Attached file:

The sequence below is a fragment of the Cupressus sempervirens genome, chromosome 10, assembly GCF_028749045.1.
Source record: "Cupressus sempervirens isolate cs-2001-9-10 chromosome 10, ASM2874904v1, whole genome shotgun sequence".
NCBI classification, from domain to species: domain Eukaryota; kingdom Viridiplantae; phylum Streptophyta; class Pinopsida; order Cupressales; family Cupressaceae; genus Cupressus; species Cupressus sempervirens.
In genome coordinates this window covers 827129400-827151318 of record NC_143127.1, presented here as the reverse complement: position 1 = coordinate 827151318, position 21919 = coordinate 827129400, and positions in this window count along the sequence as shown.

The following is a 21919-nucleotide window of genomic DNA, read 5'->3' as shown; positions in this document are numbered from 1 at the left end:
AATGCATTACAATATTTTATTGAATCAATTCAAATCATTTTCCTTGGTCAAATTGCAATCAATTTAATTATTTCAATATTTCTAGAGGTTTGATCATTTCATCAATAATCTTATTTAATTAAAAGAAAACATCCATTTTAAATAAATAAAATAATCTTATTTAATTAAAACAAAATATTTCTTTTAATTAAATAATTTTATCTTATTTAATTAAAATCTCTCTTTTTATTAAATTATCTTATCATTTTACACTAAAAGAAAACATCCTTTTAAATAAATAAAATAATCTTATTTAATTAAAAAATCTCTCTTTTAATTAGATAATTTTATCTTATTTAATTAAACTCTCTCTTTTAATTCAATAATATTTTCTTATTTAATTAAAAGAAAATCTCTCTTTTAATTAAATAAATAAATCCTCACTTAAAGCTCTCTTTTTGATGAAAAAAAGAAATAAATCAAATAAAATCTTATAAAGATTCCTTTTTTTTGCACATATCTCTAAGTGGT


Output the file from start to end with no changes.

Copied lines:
The sequence below is a fragment of the Cupressus sempervirens genome, chromosome 10, assembly GCF_028749045.1.
Source record: "Cupressus sempervirens isolate cs-2001-9-10 chromosome 10, ASM2874904v1, whole genome shotgun sequence".
NCBI classification, from domain to species: domain Eukaryota; kingdom Viridiplantae; phylum Streptophyta; class Pinopsida; order Cupressales; family Cupressaceae; genus Cupressus; species Cupressus sempervirens.
In genome coordinates this window covers 827129400-827151318 of record NC_143127.1, presented here as the reverse complement: position 1 = coordinate 827151318, position 21919 = coordinate 827129400, and positions in this window count along the sequence as shown.

The following is a 21919-nucleotide window of genomic DNA, read 5'->3' as shown; positions in this document are numbered from 1 at the left end:
AATGCATTACAATATTTTATTGAATCAATTCAAATCATTTTCCTTGGTCAAATTGCAATCAATTTAATTATTTCAATATTTCTAGAGGTTTGATCATTTCATCAATAATCTTATTTAATTAAAAGAAAACATCCATTTTAAATAAATAAAATAATCTTATTTAATTAAAACAAAATATTTCTTTTAATTAAATAATTTTATCTTATTTAATTAAAATCTCTCTTTTTATTAAATTATCTTATCATTTTACACTAAAAGAAAACATCCTTTTAAATAAATAAAATAATCTTATTTAATTAAAAAATCTCTCTTTTAATTAGATAATTTTATCTTATTTAATTAAACTCTCTCTTTTAATTCAATAATATTTTCTTATTTAATTAAAAGAAAATCTCTCTTTTAATTAAATAAATAAATCCTCACTTAAAGCTCTCTTTTTGATGAAAAAAAGAAATAAATCAAATAAAATCTTATAAAGATTCCTTTTTTTTGCACATATCTCTAAGTGGT